Kaiser, Juncos beat the odds with dramatic effort to make the Indianapolis 500

INDYCAR Photo by Chris Jones
INDYCAR Photo by Chris Jones
1 Comment

INDIANAPOLIS – From the moment practice began for the 103rdIndianapolis 500, team owner Ricardo Juncos knew the odds were stacked against him.

The longtime Road to Indy Ladder Series team owner who had hopes of becoming a full-time team in the NTT IndyCar Series one day saw his sponsorship hopes for this year’s 500 evaporate. For many teams’ owners, that would be the end of the road for an Indy 500 effort because without sponsorship, there is no money to run the car.

Juncos, however, was determined. He had a car nicknamed the “White Rabbit” because it had zero decals on it.

THE 103RD INDIANAPOLIS 500: Click here for how to watch, full daily schedules

With 2017 Indy Lights champion Kyle Kaiser back for his second attempt at the Indy 500, the White Rabbit was building up to speed before jumping into the wrong foxhole.

Kaiser crashed the White Rabbit in Turn 3 on Fast Friday. The impact sent the car into a turn on its side before the floor extensions that INDYCAR officials have mandated for the current Dallara chassis, along with two large holes in the floor that serve as air deflectors, brought the car back on its wheels.

The “White Rabbit” was dead and Juncos had to put together a spare car. Parts were brought into the Gasoline Alley garages in the back of a pickup truck as the team began a 48-hour saga to rebuild the car and try to get into the 33-car starting lineup.

The team took the car it had run in the INDYCAR Classic at Circuit of the Americas and repaired it in time to hit the track late in Saturday’s qualifications, just to get a balance for the setup. Kaiser was not fast enough to crack the top 30 that were locked into the Indy 500 starting lineup and would have to make it through the “Last Row Shootout.”

By design, they chose not to participate in the Sunday morning practice session. Instead, they kept working on the car with some crewmembers working as long as 48 hours.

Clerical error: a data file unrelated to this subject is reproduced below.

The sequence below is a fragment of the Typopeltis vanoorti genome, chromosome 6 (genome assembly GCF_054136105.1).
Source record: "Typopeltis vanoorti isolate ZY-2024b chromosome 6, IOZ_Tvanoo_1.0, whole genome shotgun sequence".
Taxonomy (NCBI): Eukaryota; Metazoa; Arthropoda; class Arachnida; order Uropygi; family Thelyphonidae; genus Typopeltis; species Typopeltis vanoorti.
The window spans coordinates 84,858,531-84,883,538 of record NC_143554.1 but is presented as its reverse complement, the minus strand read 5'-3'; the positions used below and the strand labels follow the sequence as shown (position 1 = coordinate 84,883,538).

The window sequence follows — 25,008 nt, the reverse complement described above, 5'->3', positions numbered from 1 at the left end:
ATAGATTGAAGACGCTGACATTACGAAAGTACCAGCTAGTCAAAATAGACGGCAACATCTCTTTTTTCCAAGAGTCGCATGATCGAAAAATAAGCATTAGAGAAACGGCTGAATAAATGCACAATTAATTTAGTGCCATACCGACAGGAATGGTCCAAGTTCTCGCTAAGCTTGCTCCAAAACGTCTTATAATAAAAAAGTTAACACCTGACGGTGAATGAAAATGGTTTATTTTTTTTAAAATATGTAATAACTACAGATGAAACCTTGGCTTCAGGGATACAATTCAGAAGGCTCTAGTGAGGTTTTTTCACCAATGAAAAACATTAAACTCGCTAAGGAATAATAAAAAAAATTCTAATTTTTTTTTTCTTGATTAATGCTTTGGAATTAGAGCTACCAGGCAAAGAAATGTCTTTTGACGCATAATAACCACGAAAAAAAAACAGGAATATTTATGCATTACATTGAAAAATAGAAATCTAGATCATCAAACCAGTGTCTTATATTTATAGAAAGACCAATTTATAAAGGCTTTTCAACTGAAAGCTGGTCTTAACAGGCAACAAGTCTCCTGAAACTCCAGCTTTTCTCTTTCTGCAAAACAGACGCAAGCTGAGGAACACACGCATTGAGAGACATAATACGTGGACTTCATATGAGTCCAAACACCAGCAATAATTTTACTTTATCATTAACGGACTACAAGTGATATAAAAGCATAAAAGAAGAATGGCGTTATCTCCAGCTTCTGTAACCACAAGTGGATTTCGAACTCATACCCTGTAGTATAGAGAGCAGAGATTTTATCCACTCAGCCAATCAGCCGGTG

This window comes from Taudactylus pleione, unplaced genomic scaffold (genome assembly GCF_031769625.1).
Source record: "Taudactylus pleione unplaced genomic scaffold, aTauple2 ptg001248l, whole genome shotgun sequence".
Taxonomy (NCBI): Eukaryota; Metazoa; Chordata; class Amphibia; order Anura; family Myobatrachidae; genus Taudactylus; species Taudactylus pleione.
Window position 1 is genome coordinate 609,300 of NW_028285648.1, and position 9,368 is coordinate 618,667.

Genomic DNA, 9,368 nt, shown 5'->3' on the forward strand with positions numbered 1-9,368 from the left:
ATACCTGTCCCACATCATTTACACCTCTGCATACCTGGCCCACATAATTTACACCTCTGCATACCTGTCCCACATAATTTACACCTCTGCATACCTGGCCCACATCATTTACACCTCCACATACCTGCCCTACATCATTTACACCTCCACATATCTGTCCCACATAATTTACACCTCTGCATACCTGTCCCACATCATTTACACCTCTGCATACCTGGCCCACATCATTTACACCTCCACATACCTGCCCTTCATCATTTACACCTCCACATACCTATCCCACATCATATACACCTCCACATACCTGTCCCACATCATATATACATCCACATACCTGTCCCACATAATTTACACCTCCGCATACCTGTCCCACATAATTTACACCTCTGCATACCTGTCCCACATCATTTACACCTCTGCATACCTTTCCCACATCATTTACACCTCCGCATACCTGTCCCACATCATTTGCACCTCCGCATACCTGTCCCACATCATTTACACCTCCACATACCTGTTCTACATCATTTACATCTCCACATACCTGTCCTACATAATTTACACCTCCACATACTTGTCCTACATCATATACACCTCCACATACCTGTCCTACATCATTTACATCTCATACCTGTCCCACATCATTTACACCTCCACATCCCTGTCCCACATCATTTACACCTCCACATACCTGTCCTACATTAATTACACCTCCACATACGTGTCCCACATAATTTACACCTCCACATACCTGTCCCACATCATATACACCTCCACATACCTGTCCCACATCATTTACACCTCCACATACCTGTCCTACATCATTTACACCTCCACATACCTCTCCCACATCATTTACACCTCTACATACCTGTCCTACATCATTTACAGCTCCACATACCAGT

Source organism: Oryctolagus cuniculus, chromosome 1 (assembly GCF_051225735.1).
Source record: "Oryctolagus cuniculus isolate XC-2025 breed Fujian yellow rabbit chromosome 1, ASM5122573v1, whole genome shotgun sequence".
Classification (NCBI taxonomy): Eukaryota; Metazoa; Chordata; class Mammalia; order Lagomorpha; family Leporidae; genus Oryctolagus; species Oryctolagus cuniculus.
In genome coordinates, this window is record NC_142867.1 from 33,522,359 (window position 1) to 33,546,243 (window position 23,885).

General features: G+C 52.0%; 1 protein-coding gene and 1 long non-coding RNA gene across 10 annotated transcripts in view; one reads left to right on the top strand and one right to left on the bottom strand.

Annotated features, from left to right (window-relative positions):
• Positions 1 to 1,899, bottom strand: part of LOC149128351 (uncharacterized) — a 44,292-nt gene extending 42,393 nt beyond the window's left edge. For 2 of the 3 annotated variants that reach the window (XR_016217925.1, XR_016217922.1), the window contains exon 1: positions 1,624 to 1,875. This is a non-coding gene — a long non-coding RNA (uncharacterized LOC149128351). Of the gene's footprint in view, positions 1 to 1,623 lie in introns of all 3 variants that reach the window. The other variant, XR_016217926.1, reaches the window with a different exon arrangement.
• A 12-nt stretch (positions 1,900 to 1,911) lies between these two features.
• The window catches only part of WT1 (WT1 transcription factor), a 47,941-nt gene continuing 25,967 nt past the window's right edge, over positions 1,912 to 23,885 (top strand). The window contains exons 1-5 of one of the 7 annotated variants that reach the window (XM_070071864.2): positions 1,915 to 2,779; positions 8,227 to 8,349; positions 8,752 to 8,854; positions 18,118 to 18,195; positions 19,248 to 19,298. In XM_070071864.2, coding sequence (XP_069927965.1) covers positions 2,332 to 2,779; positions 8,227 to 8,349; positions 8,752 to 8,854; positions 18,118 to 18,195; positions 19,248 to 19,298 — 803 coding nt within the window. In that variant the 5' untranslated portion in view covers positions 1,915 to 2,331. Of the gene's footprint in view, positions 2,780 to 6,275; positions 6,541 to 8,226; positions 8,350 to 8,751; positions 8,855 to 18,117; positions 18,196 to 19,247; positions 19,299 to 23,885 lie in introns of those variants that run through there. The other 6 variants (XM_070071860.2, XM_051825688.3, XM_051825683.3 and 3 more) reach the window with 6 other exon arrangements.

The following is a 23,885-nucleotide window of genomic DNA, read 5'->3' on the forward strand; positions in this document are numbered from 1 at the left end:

Of the six drivers that had to fight for the final three positions, Kaiser and Juncos were given little hope of making the race. The others included a full-time NTT IndyCar Series star in James Hinchcliffe, who crashed in Saturday’s qualifications but had a car fast enough to make it, a full-time NTT IndyCar Series team with two drivers – Carlin with Max Chilton and Patricio O’Ward, a fast 24-year-old in Sage Karam.

And then there was this McLaren outfit from England with a two-time Formula One World Champion by the name of Fernando Alonso.

It couldn’t have been scripted any more dramatically.

With Alonso on the “Bubble” and Kaiser the last of the six drivers in the “Last Row Shootout” to make an attempt, the spirit of the “White Rabbit” hopped, skipped and jumped its way into the field with a four-lap average of 227.372 mph.

Kaiser and Juncos were in, Alonso and McLaren were out.

INDYCAR Photo by Chris JonesThe fans that came out on a rainy cool day at the Indianapolis Motor Speedway roared with delight.

Ricardo Juncos breathed a sigh of relief.

“We didn’t practice Sunday morning because the car was not ready,” Juncos said.

“We went everybody home to sleep at 4 a.m. or we were going to make mistakes. The rain delay helped us because it gave us more time to work on the car. We found other things that made us go fast.

“Even before this qualifying, for us, this was a victory to be here today. I have won already, regardless of what happens from here.”

Juncos will continue to search for sponsors and believes now that he is in the race, he hopes to find some funding. His goal is to run more IndyCar Series races the rest of the season.

“Our guys are so tired, we don’t even have the energy to think,” Juncos admitted to NBC Sports.com. “The ‘White Rabbit’ was fast because it was our Speedway car, but we were able to take this car and work on it to get it into the race.

“Now, we are in the race and we have to keep moving forward.”

 

Kaiser is a 23-year-old from Santa Clara, California. He has a deep understanding of what his accomplishment in “Crossroads of America” means.

“Only Indianapolis will give you these kinds of emotions,” Kaiser told NBC Sports.com “This has been the hardest couple of days of my life trying to keep my head straight and go about business. It took not just me, but the whole team trying to keep that mentality.